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Judicial Pay: Another Perspective

Click here for the source and further explanation.

For Justice Roberts' view, see here.

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Chief Justice John Roberts Renews But Scales Back His Call for a Judicial Pay Increase:

Chief Justice John Roberts has renewed his call for a federal judicial pay increase in his 2008 Year End Report on the Federal Judiciary. This is hardly a surprise. Roberts and his predecessors have been calling for a pay increase for many years now.

I criticized the Chief Justice's earlier arguments for a pay increase in a series of posts in 2006 and 2007 (in reverse chronological order, see here, here, here, and here). Nothing in the Chief Justice's most recent report leads me to change my mind. I still think that there is no evidence that salaries are too low to attract and retain quality judges and that total judicial compensation is actually quite high once we take account of the non-salary benefits of being a federal judge, including generous pensions, prestige, and excellent hours and working conditions.

However, it's worth noting that this year's report is a lot less hyperbolic than its predecessors. The 2006 report (which I criticized in this post) claimed that low judicial pay is causing a "constitutional crisis." Last year's report argued that failure to increase judicial pay might imperil "the critical role of our courts in preserving individual liberty, promoting commerce, protecting property, and ensuring that every person who appears in an American court can expect fair and impartial justice." This year's report largely avoids such rhetorical excesses. Indeed, the Chief Justice now emphasizes that "the judiciary remains strong" and that it "is resilient and can weather the occasional neglect that is often the fate of those who quietly do their work." Also, the 2006 report argued for a "substantial" pay increase, while this year's merely calls for "judicial compensation that keeps pace with inflation." I actually agree that adjusting judicial pay to inflation might be a desirable reform (as I noted in my very first post on this subject), though I doubt that the consequences of failing to enact this change will be anywhere near as dire as the Chief Justice predicts. Unfortunately, the report does not entirely make clear whether the Chief Justice is asking Congress to adjust judicial pay to inflation going forward or whether he is still urging Congress to raise judicial pay to the level it would be at had it been adjusted for cost of living increases throughout the last 20 years (as he advocated in the 2007 report). I favor the former reform, but believe that the latter is unnecessary.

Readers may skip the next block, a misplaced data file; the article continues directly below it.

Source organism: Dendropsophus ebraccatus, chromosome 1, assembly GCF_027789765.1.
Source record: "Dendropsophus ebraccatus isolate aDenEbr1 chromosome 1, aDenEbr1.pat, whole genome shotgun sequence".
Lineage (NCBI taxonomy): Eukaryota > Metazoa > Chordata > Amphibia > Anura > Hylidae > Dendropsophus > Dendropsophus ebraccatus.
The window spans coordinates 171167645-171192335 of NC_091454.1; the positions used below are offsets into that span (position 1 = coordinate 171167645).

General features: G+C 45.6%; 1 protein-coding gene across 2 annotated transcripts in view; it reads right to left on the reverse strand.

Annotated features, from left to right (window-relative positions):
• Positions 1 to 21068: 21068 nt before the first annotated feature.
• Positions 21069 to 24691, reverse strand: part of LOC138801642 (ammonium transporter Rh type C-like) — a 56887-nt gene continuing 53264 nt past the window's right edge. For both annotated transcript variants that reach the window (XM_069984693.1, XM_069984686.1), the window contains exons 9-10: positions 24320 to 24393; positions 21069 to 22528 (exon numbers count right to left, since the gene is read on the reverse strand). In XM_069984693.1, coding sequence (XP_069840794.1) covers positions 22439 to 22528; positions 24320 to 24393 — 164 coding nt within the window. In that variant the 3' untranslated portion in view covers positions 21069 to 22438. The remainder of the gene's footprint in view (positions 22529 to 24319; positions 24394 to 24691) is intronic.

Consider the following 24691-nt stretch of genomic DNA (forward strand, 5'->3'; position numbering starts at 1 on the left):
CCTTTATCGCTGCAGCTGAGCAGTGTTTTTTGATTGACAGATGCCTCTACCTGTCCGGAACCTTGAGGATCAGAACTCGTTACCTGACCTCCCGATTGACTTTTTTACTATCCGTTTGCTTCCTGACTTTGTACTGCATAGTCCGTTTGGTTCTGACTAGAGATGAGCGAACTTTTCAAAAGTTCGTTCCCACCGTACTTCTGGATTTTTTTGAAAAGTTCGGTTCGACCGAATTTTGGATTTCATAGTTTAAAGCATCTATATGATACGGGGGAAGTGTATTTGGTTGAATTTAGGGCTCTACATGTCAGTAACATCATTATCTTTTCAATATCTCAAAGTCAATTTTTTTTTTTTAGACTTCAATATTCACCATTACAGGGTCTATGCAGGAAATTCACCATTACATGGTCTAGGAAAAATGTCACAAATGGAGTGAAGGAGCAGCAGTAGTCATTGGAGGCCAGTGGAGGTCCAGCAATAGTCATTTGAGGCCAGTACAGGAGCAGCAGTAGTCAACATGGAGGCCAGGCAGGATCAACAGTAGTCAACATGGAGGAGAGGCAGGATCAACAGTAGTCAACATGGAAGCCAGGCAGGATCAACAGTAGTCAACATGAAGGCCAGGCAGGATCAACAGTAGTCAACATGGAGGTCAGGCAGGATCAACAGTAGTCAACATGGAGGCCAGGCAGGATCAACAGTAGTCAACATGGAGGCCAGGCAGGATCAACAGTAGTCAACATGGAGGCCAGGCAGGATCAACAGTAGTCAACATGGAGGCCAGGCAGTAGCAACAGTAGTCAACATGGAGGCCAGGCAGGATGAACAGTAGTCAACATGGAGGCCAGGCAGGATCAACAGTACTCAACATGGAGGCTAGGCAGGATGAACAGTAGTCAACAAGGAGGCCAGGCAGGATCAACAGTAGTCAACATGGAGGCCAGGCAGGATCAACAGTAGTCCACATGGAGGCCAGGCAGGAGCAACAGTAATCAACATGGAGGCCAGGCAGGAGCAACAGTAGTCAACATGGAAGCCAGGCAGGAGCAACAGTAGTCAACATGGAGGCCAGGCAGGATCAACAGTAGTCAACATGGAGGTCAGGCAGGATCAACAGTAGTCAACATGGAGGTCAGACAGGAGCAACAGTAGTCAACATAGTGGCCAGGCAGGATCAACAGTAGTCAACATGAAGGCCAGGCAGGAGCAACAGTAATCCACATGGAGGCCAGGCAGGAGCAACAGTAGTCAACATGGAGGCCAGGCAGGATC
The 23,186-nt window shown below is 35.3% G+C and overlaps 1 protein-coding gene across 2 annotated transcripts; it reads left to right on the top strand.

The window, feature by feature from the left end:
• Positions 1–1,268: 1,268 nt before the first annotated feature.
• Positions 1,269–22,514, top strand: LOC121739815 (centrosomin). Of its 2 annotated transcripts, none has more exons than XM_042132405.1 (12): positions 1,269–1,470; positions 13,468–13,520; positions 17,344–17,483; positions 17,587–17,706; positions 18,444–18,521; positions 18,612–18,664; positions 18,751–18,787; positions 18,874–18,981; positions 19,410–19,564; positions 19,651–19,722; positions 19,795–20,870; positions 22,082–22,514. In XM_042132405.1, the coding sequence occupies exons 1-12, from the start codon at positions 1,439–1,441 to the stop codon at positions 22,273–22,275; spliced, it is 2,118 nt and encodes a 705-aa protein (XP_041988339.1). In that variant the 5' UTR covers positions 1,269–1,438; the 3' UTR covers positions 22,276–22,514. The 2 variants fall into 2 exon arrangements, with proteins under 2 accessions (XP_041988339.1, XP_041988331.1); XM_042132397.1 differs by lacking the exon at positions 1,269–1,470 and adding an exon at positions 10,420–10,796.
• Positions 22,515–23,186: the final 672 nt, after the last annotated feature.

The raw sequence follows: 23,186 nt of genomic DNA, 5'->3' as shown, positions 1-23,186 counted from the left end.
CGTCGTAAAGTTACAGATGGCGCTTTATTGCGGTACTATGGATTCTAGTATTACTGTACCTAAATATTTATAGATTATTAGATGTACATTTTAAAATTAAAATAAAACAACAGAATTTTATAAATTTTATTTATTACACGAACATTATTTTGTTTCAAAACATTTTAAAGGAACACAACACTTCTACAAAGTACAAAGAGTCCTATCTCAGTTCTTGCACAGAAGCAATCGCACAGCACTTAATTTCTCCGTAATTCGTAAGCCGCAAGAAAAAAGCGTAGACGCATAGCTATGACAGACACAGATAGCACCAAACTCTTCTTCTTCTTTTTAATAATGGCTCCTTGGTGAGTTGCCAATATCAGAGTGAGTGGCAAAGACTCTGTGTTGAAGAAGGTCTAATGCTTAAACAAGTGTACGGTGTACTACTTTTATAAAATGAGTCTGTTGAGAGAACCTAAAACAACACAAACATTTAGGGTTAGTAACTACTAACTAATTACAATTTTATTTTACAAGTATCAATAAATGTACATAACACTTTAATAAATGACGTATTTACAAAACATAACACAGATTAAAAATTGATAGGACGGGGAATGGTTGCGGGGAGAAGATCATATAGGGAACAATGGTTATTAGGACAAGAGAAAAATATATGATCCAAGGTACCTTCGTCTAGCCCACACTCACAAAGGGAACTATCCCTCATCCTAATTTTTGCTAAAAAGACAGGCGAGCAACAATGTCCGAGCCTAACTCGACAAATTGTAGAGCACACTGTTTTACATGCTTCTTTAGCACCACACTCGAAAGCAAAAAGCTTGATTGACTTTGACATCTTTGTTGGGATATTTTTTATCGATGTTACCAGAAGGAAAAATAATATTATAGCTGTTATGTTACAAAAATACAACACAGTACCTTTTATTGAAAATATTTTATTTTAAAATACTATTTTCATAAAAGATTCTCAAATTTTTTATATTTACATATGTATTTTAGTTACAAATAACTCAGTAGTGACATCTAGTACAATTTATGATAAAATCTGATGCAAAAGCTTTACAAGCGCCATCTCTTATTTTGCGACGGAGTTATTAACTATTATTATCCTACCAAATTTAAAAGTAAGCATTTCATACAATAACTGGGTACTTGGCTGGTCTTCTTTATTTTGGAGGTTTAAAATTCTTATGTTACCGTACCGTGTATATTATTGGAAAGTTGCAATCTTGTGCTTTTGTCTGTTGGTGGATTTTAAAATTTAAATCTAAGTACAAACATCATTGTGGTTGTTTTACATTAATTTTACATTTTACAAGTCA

It is pretty much inevitable that the Chief Justice will argue for increased judicial pay. After all, representing the interests of his fellow federal judges is more or less part of his job. Given that constraint, I think that this year's report demonstrates a praiseworthy rollback of the excessive demands and rhetoric of previous years.

UPDATE: For readers who may be interested, current salaries for federal judges are as follows:

Chief Justice of the Supreme Court: $217,400

Associate Justice: 208,100

Circuit (Court of Appeals) Judge: 179,500

District (trial) Judge: 169,300

Note that these figures don't include non-salary compensation, such as an excellent health care plan and extremely generous pension benefits.

Related Posts (on one page):

  1. Chief Justice John Roberts Renews But Scales Back His Call for a Judicial Pay Increase:
  2. Judicial Pay: Another Perspective
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